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Cochrane Corner

Diagnosing Mycoplasma pneumoniae in Children and Adolescents with Community-Acquired Pneumonia

Christie, Janice PhD, RN

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AJN, American Journal of Nursing: May 2013 - Volume 113 - Issue 5 - p 65
doi: 10.1097/01.NAJ.0000430240.42261.16
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Abstract

REVIEW QUESTION

What is the diagnostic accuracy of signs and symptoms in the clinical recognition of Mycoplasma pneumoniae as the cause of community-acquired pneumonia in children and adolescents?

TYPE OF REVIEW

This is a Cochrane diagnostic test accuracy systematic review containing meta-analyses of data from seven studies.

RELEVANCE FOR NURSING

Up to 40% of children over five years of age who develop community-acquired pneumonia are infected by M. pneumoniae. Currently, there is no universally agreed-upon gold standard laboratory test for M. pneumoniae, which is typically treated with macrolide antibiotics. Serology, the most widely available test, can require both acute and convalescent serum samples taken two to four weeks apart. Because of the lack of a quick, reliable method for diagnosing suspected M. pneumoniae infections, clinicians mostly rely on clinical signs and symptoms. These include cough, wheeze, nasal symptoms, crepitations (crackles heard during chest examination), fever, rhonchi (wheeze heard during chest examination), shortness of breath, chest pain, diarrhea, myalgia, and headache. The purpose of this review was to assess the value of each of these 11 signs and symptoms in diagnosing M. pneumoniae in children and adolescents with community-acquired pneumonia.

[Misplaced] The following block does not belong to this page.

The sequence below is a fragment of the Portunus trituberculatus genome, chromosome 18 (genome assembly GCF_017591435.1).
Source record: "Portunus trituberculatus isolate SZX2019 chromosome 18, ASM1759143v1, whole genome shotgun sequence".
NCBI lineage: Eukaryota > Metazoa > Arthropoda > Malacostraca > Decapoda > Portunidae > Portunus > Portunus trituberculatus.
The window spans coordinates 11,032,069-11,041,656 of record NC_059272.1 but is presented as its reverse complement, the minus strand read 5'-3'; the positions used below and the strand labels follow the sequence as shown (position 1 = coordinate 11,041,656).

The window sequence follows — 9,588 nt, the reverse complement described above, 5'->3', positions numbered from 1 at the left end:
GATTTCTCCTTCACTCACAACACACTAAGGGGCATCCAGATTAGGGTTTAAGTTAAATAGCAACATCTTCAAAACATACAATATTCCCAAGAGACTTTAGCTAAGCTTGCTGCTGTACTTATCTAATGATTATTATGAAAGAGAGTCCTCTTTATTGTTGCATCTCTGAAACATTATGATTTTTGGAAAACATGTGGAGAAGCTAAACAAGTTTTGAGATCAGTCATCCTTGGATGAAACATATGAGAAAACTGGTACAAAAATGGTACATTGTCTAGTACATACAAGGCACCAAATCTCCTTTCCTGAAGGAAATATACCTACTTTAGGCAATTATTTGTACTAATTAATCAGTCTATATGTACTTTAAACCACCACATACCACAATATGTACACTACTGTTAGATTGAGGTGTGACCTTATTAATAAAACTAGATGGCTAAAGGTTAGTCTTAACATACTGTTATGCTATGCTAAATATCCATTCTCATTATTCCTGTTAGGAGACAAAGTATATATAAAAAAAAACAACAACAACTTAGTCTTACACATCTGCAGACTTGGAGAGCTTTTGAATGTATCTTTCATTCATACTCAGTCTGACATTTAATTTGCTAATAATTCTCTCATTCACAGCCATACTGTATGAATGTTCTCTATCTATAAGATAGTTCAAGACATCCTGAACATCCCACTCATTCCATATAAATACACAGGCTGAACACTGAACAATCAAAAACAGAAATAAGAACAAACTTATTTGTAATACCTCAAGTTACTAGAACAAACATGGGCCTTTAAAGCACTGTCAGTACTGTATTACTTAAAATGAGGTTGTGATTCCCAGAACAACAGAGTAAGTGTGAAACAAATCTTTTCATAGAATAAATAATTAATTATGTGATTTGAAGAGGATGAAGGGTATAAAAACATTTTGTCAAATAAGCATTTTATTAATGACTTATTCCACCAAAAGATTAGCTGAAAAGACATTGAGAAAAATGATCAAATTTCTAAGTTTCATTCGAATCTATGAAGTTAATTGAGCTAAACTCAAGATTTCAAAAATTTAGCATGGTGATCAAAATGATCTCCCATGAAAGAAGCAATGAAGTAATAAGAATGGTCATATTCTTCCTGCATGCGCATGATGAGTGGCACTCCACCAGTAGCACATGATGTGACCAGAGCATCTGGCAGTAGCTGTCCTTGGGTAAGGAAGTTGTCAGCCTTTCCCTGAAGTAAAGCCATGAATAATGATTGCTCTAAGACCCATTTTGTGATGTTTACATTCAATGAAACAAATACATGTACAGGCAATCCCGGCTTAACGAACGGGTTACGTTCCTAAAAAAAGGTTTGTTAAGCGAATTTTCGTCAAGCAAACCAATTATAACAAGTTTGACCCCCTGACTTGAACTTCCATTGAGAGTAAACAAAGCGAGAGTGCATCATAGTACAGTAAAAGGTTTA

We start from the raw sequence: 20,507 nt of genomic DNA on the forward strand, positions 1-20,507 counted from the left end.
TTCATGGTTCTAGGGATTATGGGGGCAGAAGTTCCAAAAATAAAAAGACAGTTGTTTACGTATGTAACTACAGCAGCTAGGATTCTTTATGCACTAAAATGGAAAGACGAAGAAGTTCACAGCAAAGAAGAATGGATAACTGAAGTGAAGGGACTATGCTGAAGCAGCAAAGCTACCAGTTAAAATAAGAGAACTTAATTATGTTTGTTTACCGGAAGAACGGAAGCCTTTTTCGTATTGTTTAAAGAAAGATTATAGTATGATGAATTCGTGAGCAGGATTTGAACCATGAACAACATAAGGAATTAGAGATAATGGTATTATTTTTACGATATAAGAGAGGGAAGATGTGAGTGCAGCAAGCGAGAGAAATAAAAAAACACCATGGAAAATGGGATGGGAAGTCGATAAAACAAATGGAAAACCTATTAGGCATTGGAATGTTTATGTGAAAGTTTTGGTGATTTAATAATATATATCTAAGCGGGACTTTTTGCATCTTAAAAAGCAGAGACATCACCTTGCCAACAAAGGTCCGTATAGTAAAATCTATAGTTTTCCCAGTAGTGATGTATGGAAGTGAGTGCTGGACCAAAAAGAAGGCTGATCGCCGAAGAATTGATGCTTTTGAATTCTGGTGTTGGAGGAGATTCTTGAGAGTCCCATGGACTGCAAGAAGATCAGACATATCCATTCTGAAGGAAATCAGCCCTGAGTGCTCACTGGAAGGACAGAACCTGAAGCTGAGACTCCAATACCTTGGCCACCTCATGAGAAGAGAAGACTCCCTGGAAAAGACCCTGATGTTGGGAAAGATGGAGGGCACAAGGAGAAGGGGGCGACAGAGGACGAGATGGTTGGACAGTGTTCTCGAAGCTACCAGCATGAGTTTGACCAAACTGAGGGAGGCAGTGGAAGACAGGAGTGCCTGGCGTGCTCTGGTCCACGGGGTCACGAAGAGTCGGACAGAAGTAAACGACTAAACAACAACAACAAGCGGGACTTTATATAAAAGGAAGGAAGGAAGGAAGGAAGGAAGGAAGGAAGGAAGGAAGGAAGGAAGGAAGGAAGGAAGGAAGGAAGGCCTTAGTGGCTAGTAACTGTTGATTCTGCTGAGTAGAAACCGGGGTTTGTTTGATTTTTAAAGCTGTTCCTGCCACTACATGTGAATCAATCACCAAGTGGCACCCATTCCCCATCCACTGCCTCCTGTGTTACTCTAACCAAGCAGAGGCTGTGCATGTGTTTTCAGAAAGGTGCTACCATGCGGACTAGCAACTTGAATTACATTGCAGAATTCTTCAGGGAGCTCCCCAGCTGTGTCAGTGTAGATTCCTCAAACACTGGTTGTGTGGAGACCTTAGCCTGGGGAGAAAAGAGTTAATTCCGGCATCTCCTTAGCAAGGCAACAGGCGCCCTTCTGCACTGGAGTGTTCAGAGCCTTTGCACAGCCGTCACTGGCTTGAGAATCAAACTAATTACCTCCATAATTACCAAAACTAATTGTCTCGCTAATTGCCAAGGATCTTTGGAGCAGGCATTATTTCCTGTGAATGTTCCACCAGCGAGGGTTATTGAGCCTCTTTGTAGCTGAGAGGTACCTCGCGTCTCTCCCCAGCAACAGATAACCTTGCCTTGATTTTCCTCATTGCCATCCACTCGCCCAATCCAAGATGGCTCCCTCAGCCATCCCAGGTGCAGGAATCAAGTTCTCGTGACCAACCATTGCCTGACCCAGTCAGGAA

CHARACTERISTICS OF THE EVIDENCE

This systematic review considered peer-reviewed studies that prospectively and consecutively recruited from any health care setting children ages 18 years or younger with community-acquired pneumonia who had no serious comorbidity and weren't immunocompromised. Participants were required to have a diagnosis of M. pneumoniae using serology as the reference standard test (with or without any other laboratory confirmation).

Seven studies, all conducted in hospital settings, and reporting data on 1,491 children, met the inclusion criteria. Meta-analyses (where possible) were conducted of pooled specificity and sensitivity data for each sign and symptom, although not every sign or symptom was measured in every study. The findings of two studies indicated that the presence of chest pain more than doubled the probability of M. pneumoniae infection, but these findings were based on a small number of children. Coryza and cough were not good indicators of M. pneumoniae infection. Wheeze was 12% more likely to be absent in children with M. pneumoniae infection. A sensitivity analysis showed that crepitations were associated with M. pneumoniae with borderline statistical significance.

BEST PRACTICE RECOMMENDATIONS

There is insufficient evidence that clinical signs and symptoms can reliably diagnose M. pneumoniae in children and adolescents. Although the absence of wheeze is a statistically significant indicator, it does not have enough diagnostic validity to guide antibiotic treatment.

RESEARCH RECOMMENDATIONS

More high-quality large-scale studies are required in primary care settings to investigate a wide range of signs and symptoms, including headache, diarrhea, and myalgia. More research is also required to determine if the presence of chest pain can be an accurate diagnostic indicator of M. pneumoniae.

SOURCE DOCUMENT

Wang K, et al. Clinical symptoms and signs for the diagnosis of Mycoplasma pneumoniae in children and adolescents with community-acquired pneumonia Cochrane Database Syst Rev. 2012;10:CD009174
    © 2013 Lippincott Williams & Wilkins, Inc.